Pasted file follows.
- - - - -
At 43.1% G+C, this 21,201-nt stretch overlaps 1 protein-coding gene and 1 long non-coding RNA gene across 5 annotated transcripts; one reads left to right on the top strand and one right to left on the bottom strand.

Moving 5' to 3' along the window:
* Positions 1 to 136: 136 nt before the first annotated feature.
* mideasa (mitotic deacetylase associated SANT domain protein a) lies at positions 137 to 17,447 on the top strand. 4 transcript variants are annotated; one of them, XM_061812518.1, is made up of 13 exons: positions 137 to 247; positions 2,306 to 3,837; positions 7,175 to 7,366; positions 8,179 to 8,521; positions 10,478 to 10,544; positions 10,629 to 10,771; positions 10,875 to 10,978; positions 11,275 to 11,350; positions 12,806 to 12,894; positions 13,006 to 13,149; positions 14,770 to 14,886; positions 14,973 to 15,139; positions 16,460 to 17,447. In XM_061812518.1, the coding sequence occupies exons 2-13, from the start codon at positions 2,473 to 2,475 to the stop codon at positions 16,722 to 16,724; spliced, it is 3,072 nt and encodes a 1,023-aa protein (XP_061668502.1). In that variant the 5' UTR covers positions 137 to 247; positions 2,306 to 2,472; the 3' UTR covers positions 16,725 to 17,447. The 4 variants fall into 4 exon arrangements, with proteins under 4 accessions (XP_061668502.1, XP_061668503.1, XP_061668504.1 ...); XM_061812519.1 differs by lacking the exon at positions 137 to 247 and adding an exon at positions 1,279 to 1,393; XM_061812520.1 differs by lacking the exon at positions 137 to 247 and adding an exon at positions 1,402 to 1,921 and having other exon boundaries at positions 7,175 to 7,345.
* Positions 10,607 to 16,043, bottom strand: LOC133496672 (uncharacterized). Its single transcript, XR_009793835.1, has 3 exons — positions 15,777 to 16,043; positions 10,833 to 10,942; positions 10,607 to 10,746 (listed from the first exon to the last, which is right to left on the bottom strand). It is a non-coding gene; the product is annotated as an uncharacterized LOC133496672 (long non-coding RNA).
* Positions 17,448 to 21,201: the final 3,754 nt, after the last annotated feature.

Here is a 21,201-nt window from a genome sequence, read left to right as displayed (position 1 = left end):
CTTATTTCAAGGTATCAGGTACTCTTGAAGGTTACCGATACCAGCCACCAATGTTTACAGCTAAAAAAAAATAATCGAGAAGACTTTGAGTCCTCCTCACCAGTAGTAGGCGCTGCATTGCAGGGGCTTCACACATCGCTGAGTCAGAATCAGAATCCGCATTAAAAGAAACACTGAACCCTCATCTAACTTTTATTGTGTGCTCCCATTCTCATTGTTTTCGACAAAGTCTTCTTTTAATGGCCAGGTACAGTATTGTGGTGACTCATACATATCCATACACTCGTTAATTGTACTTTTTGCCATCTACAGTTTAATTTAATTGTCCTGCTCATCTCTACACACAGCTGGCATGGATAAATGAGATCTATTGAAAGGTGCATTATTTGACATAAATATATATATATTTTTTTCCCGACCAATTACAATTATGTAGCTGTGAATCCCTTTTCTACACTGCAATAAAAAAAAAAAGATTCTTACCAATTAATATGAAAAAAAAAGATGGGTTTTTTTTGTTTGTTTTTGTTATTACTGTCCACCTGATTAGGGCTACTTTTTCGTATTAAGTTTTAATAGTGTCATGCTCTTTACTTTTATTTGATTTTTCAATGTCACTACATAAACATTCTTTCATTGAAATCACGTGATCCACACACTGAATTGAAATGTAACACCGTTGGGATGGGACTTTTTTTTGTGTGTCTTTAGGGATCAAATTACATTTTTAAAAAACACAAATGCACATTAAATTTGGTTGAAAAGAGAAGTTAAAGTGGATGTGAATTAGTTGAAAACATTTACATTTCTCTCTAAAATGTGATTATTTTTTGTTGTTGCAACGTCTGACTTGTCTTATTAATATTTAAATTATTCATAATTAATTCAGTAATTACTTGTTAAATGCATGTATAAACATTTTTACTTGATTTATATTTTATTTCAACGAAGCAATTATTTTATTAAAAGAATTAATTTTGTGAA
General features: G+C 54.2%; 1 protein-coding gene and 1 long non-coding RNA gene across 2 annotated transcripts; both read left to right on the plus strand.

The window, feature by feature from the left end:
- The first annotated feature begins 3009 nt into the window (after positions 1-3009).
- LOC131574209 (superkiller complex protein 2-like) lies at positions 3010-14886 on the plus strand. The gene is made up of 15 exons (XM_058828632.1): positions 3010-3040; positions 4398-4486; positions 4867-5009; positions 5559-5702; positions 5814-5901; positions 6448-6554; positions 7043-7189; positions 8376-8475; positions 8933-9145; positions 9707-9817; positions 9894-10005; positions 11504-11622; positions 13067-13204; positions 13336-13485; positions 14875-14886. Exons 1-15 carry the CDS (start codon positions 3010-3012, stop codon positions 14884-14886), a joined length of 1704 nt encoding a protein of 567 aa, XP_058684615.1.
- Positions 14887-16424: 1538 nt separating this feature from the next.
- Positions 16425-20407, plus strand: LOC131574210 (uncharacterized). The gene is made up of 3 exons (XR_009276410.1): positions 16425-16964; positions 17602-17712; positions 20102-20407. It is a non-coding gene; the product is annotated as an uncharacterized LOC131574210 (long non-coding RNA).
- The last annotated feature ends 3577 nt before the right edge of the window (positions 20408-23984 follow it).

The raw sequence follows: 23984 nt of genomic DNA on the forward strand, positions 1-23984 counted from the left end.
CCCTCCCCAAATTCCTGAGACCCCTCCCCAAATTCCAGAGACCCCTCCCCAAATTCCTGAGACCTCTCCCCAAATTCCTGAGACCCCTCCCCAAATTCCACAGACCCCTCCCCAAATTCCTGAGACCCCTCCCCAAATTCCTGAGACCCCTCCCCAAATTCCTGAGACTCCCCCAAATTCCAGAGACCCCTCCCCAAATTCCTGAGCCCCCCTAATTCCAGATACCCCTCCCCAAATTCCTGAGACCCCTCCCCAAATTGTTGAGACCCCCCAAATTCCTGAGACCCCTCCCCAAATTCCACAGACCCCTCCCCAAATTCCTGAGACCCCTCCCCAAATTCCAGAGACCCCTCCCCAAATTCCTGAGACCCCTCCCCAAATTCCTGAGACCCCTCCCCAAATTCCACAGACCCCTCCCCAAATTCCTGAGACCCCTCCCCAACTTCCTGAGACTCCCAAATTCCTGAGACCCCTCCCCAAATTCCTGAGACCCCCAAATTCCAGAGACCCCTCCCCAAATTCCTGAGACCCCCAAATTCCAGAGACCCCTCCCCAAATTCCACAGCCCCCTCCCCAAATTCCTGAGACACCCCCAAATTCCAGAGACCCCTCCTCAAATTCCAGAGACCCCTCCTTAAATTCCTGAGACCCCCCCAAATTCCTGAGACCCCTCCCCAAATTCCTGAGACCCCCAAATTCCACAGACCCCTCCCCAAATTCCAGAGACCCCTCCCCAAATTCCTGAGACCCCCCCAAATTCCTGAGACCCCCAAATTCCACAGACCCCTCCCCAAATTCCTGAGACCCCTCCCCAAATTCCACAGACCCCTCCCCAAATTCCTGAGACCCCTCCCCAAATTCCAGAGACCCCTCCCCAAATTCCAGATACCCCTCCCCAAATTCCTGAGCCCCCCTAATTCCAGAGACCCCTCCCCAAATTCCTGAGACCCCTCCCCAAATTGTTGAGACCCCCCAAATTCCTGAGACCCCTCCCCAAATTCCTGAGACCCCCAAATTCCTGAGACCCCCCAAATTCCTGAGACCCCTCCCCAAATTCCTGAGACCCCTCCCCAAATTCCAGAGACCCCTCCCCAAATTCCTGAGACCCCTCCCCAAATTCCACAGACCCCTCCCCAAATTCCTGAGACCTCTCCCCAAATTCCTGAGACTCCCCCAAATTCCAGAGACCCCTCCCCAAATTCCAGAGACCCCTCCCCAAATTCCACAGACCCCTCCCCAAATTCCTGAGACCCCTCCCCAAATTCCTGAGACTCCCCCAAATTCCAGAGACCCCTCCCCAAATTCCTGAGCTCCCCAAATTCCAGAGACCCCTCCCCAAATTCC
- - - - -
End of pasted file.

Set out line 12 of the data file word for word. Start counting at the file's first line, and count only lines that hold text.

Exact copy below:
- LOC131574209 (superkiller complex protein 2-like) lies at positions 3010-14886 on the plus strand. The gene is made up of 15 exons (XM_058828632.1): positions 3010-3040; positions 4398-4486; positions 4867-5009; positions 5559-5702; positions 5814-5901; positions 6448-6554; positions 7043-7189; positions 8376-8475; positions 8933-9145; positions 9707-9817; positions 9894-10005; positions 11504-11622; positions 13067-13204; positions 13336-13485; positions 14875-14886. Exons 1-15 carry the CDS (start codon positions 3010-3012, stop codon positions 14884-14886), a joined length of 1704 nt encoding a protein of 567 aa, XP_058684615.1.